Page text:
a letter written in some haste, following up from a telegram, Tolstoy explains the urgent necessity of stopping the printing of Chapter 12 of the book, containing descriptions of an execution in Orel, urging that if it has been printed, it should be pulped and the type destroyed and replaced by enclosed sections (not included), gives reasons why this should happen, though in a guarded way, explains the adverse effect the publication of these materials has had on international relations with Russia and his wish to alter the material to counter this
…This is important not only for avoiding unpleasantness and for the success of the book, but also for my conscience. Due to the indiscretion of one of my friends who gave this chapter to an English correspondent, the description of the execution in Orel has been printed and reprinted in many newspapers. This narration created a sensation in Russian government spheres and the whole book is falsely interpreted as a denunciation of the Russian conduct of administration…I urgently ask you to make these corrections in the German translation as well as in the Russian text. Your failure to carry out my wish will cause me much distress…[translation]
In the twenty years between Anna Karenina and Resurrection Tolstoy had concentrated on writing philosophical, educational and religious works, which the authorities vainly tried to suppress. He became involved with the plight of the Doukhobors, a peasant Christian sect, whose ideas were close to Tolstoy’s precepts. They espoused chastity, teetotalism, vegetarianism, the sharing of property and non-resistance to evil by force. Their anti-militaristic attitudes set them at loggerheads with the Russian regime and they were persecuted and massacred as a result. Tolstoy came to their aid with an article, The Persecution of Christians in Russia in 1895. This was published in The Times in London. These same themes permeate The Kingdom of God is within you and his final novel Resurrection. Tolstoy had begun work on The Kingdom of God in the last months of 1890. It began as an article, extended into a book. He finished it in August 1893. The events of this letter are alluded to in his diary entry for 16 August:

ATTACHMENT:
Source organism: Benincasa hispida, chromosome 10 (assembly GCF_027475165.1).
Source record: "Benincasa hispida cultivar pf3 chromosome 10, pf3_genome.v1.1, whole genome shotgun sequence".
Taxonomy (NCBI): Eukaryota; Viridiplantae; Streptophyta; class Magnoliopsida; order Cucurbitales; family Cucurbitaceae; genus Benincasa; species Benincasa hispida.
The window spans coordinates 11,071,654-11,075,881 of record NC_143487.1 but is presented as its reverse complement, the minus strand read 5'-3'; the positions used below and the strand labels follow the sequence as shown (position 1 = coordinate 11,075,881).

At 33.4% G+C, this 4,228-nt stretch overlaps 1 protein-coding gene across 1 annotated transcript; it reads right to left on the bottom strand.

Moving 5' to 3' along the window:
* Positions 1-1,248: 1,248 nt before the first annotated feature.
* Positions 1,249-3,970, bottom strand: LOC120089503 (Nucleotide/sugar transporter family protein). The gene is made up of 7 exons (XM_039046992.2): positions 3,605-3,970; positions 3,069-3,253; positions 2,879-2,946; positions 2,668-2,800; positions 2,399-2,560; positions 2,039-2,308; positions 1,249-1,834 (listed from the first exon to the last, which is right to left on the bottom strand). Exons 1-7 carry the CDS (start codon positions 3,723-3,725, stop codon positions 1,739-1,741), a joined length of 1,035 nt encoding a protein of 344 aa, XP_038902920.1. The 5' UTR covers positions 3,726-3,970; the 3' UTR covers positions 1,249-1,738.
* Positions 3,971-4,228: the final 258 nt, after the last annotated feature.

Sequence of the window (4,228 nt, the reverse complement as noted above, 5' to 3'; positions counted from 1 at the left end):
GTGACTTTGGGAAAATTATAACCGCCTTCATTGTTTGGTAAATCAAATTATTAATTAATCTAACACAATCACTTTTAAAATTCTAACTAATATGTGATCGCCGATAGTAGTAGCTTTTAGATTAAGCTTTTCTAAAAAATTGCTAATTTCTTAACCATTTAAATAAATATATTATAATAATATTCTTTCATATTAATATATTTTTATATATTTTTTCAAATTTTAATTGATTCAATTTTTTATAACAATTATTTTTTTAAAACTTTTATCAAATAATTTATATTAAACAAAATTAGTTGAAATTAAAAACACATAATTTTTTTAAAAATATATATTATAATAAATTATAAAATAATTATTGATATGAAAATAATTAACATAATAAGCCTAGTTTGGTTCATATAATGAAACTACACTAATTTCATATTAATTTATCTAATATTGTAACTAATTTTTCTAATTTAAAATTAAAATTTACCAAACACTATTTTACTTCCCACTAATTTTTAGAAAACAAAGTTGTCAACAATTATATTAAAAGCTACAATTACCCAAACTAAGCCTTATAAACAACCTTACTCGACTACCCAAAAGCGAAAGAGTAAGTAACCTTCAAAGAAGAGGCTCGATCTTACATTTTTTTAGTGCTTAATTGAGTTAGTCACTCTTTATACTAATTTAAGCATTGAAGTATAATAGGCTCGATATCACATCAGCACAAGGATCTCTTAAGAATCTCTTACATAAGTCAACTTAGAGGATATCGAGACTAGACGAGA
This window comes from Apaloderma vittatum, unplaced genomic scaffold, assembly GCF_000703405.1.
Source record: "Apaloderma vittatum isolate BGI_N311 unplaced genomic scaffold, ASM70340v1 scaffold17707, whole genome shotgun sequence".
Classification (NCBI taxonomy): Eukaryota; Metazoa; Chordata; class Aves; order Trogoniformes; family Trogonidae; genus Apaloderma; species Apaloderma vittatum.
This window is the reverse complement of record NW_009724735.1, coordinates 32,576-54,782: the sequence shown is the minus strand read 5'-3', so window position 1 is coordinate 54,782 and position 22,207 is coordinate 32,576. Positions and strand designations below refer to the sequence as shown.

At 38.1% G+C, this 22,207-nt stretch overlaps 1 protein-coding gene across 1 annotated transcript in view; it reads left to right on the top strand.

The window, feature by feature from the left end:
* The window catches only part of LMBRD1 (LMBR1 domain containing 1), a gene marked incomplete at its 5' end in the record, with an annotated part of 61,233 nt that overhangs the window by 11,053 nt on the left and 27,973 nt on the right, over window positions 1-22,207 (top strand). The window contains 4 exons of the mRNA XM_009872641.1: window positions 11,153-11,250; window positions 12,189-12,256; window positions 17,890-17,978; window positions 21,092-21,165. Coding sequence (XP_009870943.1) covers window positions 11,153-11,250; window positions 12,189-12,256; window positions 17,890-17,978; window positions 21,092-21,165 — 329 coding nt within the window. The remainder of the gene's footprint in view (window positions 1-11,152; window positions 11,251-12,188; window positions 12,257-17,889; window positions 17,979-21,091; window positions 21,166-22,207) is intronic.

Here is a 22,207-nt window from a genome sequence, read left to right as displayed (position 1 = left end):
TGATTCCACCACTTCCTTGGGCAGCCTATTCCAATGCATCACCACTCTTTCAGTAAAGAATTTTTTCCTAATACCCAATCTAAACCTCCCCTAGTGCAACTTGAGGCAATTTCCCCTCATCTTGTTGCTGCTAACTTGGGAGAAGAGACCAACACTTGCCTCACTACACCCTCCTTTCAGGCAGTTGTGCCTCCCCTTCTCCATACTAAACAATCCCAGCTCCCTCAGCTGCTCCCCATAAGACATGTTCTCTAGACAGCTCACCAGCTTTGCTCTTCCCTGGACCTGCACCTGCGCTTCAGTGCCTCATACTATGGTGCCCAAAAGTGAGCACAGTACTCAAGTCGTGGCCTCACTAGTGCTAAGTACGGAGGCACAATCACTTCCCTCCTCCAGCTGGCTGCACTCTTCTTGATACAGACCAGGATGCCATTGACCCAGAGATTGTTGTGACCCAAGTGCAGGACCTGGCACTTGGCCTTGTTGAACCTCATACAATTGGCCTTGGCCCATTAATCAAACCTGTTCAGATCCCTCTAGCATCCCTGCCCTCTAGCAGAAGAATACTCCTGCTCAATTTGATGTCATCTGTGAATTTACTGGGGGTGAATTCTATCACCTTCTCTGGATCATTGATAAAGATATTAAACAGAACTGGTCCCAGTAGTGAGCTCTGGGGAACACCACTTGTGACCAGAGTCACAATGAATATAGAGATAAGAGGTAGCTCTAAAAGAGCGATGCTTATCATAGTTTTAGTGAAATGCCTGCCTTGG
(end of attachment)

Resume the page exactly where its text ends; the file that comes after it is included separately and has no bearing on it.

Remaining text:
…I finished and sent off an article Non-action both in French and Russian;…and most important, an excerpt from my book appeared abroad about the Orel affair and sparked off a lot of fuss and bother and reactions and misunderstandings and slanderous remarks…(i.325)
The execution in Orel is in chapter 12. It describes a punitive expedition by the tsarist authorities to quell a riot in the city in south-west Russia. Tolstoy could not publish the book in Russia, so he sent it to Germany where it appeared in translation in 1894. Some chapters had been published elsewhere and caused the furor reported here by Tolstoy. The recipient, Löwenfeld handled the publication in Berlin. He was the author of Graf Leo N. Tolstoy, Sein Leben, Seine Werke, Seine Weltanschauung (Berlin, 1892), which appeared in Russian translation in 1904.This important letter shows one of the greatest of all novelists coping with the problems of the censor, a feature of Russian life before and after the Revolution and which resonates still today.
Please call 1-800-555-5555 to order a print catalog for this sale.
Online Registration to Bid is Closed for this Sale. Would you like to watch the live sale?Watch Live Sale